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Clean Water Act

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23 posts tagged with "Clean Water Act"

state's waters and basins

Tell your Governor – Protect our state’s waters!

The Trump administration is implementing a dangerous effort to eliminate national protections for waters—and communities—across the country. The U.S. Environmental Protection Agency (EPA) is finalizing a new regulation that would remove historically protected rivers, streams, lakes, wetlands, and other waters from protection under the Clean Water Act, a law which gave us the legal framework ...


EPA Logo

EPA Is Eroding States’ Authority to Protect Waters from Unchecked Development

By Aaron Zoellick, WKC legal intern. Reposted with permission from Waterkeepers Chesapeake.   You should not dive into a pool before checking if it is filled with water. States should not make a CWA §401 permit granting decision before they have all of the relevant facts. The EPA disagrees. The Environmental Protection Agency (EPA) recently ...


Spaulding Dam

Yuba River Waterkeeper Fights for Clean Water Act Protections

By Ashley Overhouse, River Policy Manager at South Yuba River Citizens League In February, Nevada Irrigation District used a recent federal court ruling to ask the Federal Energy Regulatory Commission (FERC) to waive safe water quality legal requirements for its Yuba-Bear Hydroelectric Project. They are the first water district in the nation to use this ...


lake near forest

Stop A Massive Clean Water Act Loophole!

A year ago, we warned that the U.S. Environmental Protection Agency (EPA) was considering creating a massive loophole in the Clean Water Act. EPA is now moving forward with this and has released an interpretation of the Act that would let known polluters off the hook and even create incentives for companies to pollute more. ...


Willful failure: The Trump administration hits a new low on environmental enforcement

Written by Paul Gallay, President and Hudson Riverkeeper. Reposted with permission from Riverkeeper.  As New York recommits to clean water, EPA blindly pursues the president’s destructive deregulatory agenda. Donald Trump once claimed to be “a very big person when it comes to the environment.” What Trump is doing to the Clean Water Act and other key environmental laws does indeed exceed all ...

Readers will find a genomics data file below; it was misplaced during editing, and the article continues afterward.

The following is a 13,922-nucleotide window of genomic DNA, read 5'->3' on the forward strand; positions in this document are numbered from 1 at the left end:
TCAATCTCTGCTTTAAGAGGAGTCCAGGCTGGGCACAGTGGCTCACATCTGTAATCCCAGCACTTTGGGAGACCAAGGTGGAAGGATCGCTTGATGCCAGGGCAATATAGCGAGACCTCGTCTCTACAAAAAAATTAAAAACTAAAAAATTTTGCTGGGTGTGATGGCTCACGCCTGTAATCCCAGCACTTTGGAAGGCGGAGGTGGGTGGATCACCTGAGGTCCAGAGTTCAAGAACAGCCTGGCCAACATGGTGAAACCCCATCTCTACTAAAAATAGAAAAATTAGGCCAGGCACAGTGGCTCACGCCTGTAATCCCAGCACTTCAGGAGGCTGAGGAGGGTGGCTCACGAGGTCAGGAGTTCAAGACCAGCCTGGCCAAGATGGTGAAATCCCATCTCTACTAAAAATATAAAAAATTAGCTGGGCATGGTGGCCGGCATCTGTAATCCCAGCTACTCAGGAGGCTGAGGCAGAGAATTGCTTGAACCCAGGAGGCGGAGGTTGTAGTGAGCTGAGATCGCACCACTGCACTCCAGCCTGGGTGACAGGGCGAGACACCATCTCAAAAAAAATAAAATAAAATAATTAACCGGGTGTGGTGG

Speak up now to save Clean Water Act protections!

The last chance to comment on a Trump administration proposal that would gut the Clean Water Act is April 15. The proposal, which has no basis in science, would be disastrous for our waterways, removing safeguards from historically protected rivers, streams, lakes, wetlands, and other waters. Just as a child with the flu can infect ...


How the New Trump Rule Would Harm San Francisco Bay

San Francisco Bay’s watershed stretches from the granite tips of the Sierra Nevada to the Golden Gate, covering almost 60,000 square miles and nearly 40 percent of California. Half of California’s surface water supply falls as rain or snow within the watershed, frequently as “ephemeral” or intermittent streams, creeks, and marshes that flow with the ...


Interactive Map: How Trump Proposal Endangers Rio Grande Basin

A vast sub-basin of the Rio Grande could lose Clean Water Act protections under Trump proposal The headwaters of the Rio Grande, the nation’s third longest river, are small streams in Colorado’s San Juan Mountains. The river traverses 1,900 miles to the Gulf of Mexico. By swiping and zooming, you can see how a proposed Clean ...


Act Now to Protect Oregon’s Iconic Rogue River

By Stacey Detwiler, conservation director at Rogue Riverkeeper Southwest Oregon’s Rogue is an iconic river, legendary for its whitewater, rugged wilderness, and salmon and steelhead runs. It’s home to some of the most biologically diverse and undeveloped lands in the country. At 5,300 feet, the Rogue begins as a spring bubbling up from the volcanic ...


The Rio Grande Watershed is at its Ecological Breaking Point. Act to Preserve its Clean Water Act Protection

By Rio Grande Waterkeeper Jen Pelz The Rio Grande, the third longest river in the U.S., begins as snowmelt in the high peaks of Colorado’s San Juan Mountains, then traverses 1,900 miles of desert and canyon before joining the waters of the Gulf of Mexico. At least, it used to. Unsustainable water use and climate ...